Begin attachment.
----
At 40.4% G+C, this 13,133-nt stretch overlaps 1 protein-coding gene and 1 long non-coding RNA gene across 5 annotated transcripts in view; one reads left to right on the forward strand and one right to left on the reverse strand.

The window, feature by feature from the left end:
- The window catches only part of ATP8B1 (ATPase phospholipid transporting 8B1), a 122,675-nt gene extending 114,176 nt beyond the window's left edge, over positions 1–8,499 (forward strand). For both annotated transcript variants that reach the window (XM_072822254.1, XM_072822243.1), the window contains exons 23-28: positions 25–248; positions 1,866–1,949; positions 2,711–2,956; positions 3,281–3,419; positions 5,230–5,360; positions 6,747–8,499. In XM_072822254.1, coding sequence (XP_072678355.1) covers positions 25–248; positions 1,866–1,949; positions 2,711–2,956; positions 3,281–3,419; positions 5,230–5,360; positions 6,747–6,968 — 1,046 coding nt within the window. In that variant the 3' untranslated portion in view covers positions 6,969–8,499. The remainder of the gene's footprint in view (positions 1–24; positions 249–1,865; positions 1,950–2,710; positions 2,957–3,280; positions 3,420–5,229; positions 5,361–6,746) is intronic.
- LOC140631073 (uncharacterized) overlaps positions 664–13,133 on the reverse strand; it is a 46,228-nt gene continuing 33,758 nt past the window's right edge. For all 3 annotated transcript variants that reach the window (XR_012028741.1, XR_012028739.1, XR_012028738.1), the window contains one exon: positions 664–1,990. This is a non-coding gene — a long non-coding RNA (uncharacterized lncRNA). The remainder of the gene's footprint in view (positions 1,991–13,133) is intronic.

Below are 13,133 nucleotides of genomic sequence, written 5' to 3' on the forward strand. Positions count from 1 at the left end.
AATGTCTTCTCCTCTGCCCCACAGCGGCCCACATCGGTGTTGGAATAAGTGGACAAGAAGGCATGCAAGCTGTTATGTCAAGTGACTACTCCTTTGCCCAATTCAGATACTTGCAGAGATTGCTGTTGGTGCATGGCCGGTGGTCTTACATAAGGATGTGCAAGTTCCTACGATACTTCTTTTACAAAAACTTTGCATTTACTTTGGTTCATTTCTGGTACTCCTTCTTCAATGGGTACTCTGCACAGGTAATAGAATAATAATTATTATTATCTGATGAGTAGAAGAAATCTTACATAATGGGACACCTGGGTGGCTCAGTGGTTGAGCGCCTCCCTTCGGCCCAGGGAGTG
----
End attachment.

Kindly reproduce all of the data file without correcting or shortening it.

At 40.4% G+C, this 13,133-nt stretch overlaps 1 protein-coding gene and 1 long non-coding RNA gene across 5 annotated transcripts in view; one reads left to right on the forward strand and one right to left on the reverse strand.

The window, feature by feature from the left end:
- The window catches only part of ATP8B1 (ATPase phospholipid transporting 8B1), a 122,675-nt gene extending 114,176 nt beyond the window's left edge, over positions 1–8,499 (forward strand). For both annotated transcript variants that reach the window (XM_072822254.1, XM_072822243.1), the window contains exons 23-28: positions 25–248; positions 1,866–1,949; positions 2,711–2,956; positions 3,281–3,419; positions 5,230–5,360; positions 6,747–8,499. In XM_072822254.1, coding sequence (XP_072678355.1) covers positions 25–248; positions 1,866–1,949; positions 2,711–2,956; positions 3,281–3,419; positions 5,230–5,360; positions 6,747–6,968 — 1,046 coding nt within the window. In that variant the 3' untranslated portion in view covers positions 6,969–8,499. The remainder of the gene's footprint in view (positions 1–24; positions 249–1,865; positions 1,950–2,710; positions 2,957–3,280; positions 3,420–5,229; positions 5,361–6,746) is intronic.
- LOC140631073 (uncharacterized) overlaps positions 664–13,133 on the reverse strand; it is a 46,228-nt gene continuing 33,758 nt past the window's right edge. For all 3 annotated transcript variants that reach the window (XR_012028741.1, XR_012028739.1, XR_012028738.1), the window contains one exon: positions 664–1,990. This is a non-coding gene — a long non-coding RNA (uncharacterized lncRNA). The remainder of the gene's footprint in view (positions 1,991–13,133) is intronic.

Below are 13,133 nucleotides of genomic sequence, written 5' to 3' on the forward strand. Positions count from 1 at the left end.
AATGTCTTCTCCTCTGCCCCACAGCGGCCCACATCGGTGTTGGAATAAGTGGACAAGAAGGCATGCAAGCTGTTATGTCAAGTGACTACTCCTTTGCCCAATTCAGATACTTGCAGAGATTGCTGTTGGTGCATGGCCGGTGGTCTTACATAAGGATGTGCAAGTTCCTACGATACTTCTTTTACAAAAACTTTGCATTTACTTTGGTTCATTTCTGGTACTCCTTCTTCAATGGGTACTCTGCACAGGTAATAGAATAATAATTATTATTATCTGATGAGTAGAAGAAATCTTACATAATGGGACACCTGGGTGGCTCAGTGGTTGAGCGCCTCCCTTCGGCCCAGGGAGTG